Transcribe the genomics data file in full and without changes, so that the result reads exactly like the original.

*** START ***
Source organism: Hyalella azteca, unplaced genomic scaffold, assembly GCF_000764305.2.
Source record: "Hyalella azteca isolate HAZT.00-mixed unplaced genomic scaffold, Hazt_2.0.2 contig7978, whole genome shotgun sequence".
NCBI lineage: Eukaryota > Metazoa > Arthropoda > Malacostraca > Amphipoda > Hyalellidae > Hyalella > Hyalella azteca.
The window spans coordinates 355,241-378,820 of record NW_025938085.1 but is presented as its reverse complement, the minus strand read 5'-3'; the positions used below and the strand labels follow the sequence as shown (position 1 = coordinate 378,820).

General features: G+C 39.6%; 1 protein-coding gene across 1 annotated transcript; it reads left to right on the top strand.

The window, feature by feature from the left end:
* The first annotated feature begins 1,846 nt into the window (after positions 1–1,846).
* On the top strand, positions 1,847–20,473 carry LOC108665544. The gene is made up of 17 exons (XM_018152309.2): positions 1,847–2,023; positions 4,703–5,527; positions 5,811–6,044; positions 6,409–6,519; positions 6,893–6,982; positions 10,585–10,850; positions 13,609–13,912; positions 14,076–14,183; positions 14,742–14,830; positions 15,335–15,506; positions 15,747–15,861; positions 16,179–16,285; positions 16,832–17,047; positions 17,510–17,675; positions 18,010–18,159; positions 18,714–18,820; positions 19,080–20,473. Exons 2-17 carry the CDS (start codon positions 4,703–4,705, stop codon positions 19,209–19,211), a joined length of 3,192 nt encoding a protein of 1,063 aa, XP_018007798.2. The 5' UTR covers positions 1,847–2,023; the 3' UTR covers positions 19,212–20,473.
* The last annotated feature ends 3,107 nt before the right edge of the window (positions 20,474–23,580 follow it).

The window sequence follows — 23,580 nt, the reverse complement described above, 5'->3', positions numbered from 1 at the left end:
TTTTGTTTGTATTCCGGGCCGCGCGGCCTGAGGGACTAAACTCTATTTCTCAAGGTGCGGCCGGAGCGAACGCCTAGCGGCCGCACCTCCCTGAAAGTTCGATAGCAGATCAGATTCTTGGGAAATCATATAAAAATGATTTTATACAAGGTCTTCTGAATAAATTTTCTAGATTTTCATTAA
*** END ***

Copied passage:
Source organism: Hyalella azteca, unplaced genomic scaffold, assembly GCF_000764305.2.
Source record: "Hyalella azteca isolate HAZT.00-mixed unplaced genomic scaffold, Hazt_2.0.2 contig7978, whole genome shotgun sequence".
NCBI lineage: Eukaryota > Metazoa > Arthropoda > Malacostraca > Amphipoda > Hyalellidae > Hyalella > Hyalella azteca.
The window spans coordinates 355,241-378,820 of record NW_025938085.1 but is presented as its reverse complement, the minus strand read 5'-3'; the positions used below and the strand labels follow the sequence as shown (position 1 = coordinate 378,820).

General features: G+C 39.6%; 1 protein-coding gene across 1 annotated transcript; it reads left to right on the top strand.

The window, feature by feature from the left end:
* The first annotated feature begins 1,846 nt into the window (after positions 1–1,846).
* On the top strand, positions 1,847–20,473 carry LOC108665544. The gene is made up of 17 exons (XM_018152309.2): positions 1,847–2,023; positions 4,703–5,527; positions 5,811–6,044; positions 6,409–6,519; positions 6,893–6,982; positions 10,585–10,850; positions 13,609–13,912; positions 14,076–14,183; positions 14,742–14,830; positions 15,335–15,506; positions 15,747–15,861; positions 16,179–16,285; positions 16,832–17,047; positions 17,510–17,675; positions 18,010–18,159; positions 18,714–18,820; positions 19,080–20,473. Exons 2-17 carry the CDS (start codon positions 4,703–4,705, stop codon positions 19,209–19,211), a joined length of 3,192 nt encoding a protein of 1,063 aa, XP_018007798.2. The 5' UTR covers positions 1,847–2,023; the 3' UTR covers positions 19,212–20,473.
* The last annotated feature ends 3,107 nt before the right edge of the window (positions 20,474–23,580 follow it).

The window sequence follows — 23,580 nt, the reverse complement described above, 5'->3', positions numbered from 1 at the left end:
TTTTGTTTGTATTCCGGGCCGCGCGGCCTGAGGGACTAAACTCTATTTCTCAAGGTGCGGCCGGAGCGAACGCCTAGCGGCCGCACCTCCCTGAAAGTTCGATAGCAGATCAGATTCTTGGGAAATCATATAAAAATGATTTTATACAAGGTCTTCTGAATAAATTTTCTAGATTTTCATTAA